Day 582 – 3 October, 2016
To me, the word Tuscany elicits warmth and rustic charm, coziness and relaxed comfort. I picture a big family, loud and laughing, elbow deep in homemade pasta and wine glasses overflowing with deep red Chianti. So when I was invited to stay at a villa with my friends and family from the States, it was impossible to refuse. It’s true that when I first heard of their planned vacation almost two years earlier and I had not even left home yet, I was non-committal on whether I would be able to join them. I couldn’t anticipate my itinerary so early. Then as the time drew nearer and I knew I would be in Europe during their visit, I had other concerns about money and logistics and still wasn’t certain if I could (or should) go to Tuscany. Italy was never truly part of my plan. I had intended to stay in Eastern Europe because the cost to travel there is so much cheaper. Ultimately, the decision was made when I couldn’t bear the thought of being so close to familiarity from back home and just letting the opportunity slip away. Once committed, I arranged my entire Europe itinerary based on a final stop in Tuscany and my anticipation of our reunion grew by leaps and bounds as the weeks passed.
Pete (Sr.) and Crissey, my former in-laws (but now I just call them family), had rented a beautiful four bedroom villa in Montefioralle, really just a dot on the map next to Greve in Chianti. They had been touring Italy for the previous few weeks with friends and other family while using this villa as their home base. By the time the “kids” started to arrive, they were practically local. Pete and Jeff were already settled in two days before me. Pete and I have known each other for 20 years this month and we also happen to have been married once (making sense of the in-law bit), but now he has been married to Jeff for a year and together for 13 years. This, of course, is another story and completely irrelevant to our current relationship, which can be likened to Will & Grace or siblings like Mitchell & Claire. Greg & Jen, our mutual best friends for the last 16 years, descended on Montefioralle two days after me and then our party was complete.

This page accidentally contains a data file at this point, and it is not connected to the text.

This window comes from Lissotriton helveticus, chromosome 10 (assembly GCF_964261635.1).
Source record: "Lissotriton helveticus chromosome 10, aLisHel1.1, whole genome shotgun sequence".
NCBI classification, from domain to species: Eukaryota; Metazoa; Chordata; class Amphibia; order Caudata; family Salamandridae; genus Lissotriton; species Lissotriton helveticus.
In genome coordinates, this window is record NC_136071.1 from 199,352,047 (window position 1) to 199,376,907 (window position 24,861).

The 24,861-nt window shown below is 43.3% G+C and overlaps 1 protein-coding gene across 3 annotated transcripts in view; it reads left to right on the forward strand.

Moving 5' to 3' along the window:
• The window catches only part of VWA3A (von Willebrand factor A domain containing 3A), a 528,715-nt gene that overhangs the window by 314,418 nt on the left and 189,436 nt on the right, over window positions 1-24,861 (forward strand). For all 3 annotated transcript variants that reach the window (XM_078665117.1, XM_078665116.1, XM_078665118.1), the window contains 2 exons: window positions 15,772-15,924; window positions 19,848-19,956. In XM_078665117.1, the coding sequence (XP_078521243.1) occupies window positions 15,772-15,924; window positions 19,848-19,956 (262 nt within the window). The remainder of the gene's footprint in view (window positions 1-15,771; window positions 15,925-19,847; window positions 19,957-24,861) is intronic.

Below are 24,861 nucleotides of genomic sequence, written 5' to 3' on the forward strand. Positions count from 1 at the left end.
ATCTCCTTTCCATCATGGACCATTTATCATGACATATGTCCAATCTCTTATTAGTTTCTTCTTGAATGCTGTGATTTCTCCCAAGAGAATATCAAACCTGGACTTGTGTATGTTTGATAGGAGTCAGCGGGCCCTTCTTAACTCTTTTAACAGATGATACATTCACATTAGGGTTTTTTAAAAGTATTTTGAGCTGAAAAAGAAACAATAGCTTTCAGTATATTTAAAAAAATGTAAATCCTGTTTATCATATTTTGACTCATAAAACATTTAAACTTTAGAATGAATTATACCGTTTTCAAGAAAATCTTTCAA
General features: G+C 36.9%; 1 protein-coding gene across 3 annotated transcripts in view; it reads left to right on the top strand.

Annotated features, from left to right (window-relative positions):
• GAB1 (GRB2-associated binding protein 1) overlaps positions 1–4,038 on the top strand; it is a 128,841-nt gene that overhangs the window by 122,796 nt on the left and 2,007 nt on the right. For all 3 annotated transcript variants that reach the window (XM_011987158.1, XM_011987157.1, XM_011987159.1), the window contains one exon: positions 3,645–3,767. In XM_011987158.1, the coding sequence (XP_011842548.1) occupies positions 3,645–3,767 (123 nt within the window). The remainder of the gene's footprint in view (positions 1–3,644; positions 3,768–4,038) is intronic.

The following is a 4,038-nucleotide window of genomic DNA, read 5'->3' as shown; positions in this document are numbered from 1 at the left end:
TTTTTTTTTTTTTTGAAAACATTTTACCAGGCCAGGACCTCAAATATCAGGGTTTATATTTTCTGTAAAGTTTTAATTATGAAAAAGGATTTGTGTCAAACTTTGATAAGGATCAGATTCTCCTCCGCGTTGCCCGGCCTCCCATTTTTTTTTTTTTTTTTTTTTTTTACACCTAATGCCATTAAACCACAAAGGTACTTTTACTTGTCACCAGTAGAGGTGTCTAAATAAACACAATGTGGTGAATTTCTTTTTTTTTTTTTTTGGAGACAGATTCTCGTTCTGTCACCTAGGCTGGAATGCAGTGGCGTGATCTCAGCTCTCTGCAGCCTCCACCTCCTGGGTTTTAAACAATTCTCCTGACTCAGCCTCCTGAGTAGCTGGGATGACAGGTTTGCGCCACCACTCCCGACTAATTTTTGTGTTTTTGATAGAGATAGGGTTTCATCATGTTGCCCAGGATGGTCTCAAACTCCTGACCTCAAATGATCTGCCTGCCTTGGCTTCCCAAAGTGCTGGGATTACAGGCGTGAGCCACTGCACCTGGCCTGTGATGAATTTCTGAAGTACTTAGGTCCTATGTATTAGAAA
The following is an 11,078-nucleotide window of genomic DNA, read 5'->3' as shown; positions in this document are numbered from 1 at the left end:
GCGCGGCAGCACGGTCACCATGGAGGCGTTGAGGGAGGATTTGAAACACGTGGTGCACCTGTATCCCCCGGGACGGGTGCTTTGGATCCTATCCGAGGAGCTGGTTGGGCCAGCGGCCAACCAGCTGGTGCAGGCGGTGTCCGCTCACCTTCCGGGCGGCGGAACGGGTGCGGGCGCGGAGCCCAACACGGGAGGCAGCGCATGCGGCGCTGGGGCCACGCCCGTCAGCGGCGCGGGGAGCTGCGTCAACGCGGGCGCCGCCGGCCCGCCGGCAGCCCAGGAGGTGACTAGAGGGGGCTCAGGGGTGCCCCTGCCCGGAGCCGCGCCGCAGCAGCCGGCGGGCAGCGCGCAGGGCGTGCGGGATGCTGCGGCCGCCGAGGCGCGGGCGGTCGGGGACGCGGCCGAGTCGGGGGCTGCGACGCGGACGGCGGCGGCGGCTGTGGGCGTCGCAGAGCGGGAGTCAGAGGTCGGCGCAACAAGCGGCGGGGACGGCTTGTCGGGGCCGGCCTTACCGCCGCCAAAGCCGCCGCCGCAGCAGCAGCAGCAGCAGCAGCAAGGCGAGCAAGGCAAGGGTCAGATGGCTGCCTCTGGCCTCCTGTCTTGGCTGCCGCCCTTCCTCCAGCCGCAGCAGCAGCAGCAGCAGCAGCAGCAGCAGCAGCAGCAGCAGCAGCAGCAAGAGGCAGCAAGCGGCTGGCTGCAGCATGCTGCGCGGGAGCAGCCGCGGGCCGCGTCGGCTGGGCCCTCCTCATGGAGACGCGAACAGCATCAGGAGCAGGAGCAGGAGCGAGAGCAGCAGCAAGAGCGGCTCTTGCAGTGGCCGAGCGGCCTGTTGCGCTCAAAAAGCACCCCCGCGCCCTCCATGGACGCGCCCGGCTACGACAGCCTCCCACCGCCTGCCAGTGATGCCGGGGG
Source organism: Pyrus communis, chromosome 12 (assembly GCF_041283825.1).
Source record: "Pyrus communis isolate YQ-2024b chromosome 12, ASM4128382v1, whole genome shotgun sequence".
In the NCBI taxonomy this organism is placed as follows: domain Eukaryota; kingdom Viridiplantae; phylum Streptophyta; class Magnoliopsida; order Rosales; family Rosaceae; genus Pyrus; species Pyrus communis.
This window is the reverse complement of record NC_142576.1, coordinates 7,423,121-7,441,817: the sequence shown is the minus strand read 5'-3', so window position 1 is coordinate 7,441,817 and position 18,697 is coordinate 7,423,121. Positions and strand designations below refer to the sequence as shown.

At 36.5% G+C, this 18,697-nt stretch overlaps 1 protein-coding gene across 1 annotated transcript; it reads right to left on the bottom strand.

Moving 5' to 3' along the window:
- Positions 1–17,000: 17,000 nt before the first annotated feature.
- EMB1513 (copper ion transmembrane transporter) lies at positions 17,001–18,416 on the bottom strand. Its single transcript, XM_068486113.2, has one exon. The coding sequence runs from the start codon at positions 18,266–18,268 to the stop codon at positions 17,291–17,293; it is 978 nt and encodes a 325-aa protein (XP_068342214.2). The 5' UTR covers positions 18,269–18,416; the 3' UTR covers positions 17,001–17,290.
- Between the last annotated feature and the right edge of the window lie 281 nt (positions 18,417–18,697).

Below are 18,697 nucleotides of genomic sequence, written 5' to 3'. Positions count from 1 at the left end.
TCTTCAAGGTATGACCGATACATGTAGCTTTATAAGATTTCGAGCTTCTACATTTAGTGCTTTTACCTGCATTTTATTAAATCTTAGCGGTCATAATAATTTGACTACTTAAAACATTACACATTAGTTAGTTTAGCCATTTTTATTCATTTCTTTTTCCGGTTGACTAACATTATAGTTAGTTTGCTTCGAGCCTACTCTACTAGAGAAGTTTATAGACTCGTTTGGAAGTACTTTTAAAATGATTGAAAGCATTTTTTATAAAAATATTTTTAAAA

I took a local bus from Florence and my pulse quickened when I saw Pete and Crissey anxiously waiting for me at the bus stop. I was nervous and excited. I know I must have changed in some way since I’ve been gone, but the only people aside from my parents who may truly notice that change were standing right in front of me. I was scared of what they would see. Am I still me? Do I look older with my sun-bleached/graying hair and my tan skin? Can they look in my eyes and see the things that I’ve seen and the experiences I’ve had? Can they feel my heart breaking every time I’ve had to say goodbye to hundreds of new friends all over the world? Can they hear the shouting of street vendors in Marrakech, the call of a gibbon in Laos, or the sound of my footsteps on El Camino de Santiago? Of course, they can not, but only time would tell how these memories that have become so embedded in my consciousness may have shaped the person that I have become and am still becoming. I was greeted with warm embraces all around and immediately whisked off to a wine tasting because there is no better way to quiet those imploring thoughts than alcohol.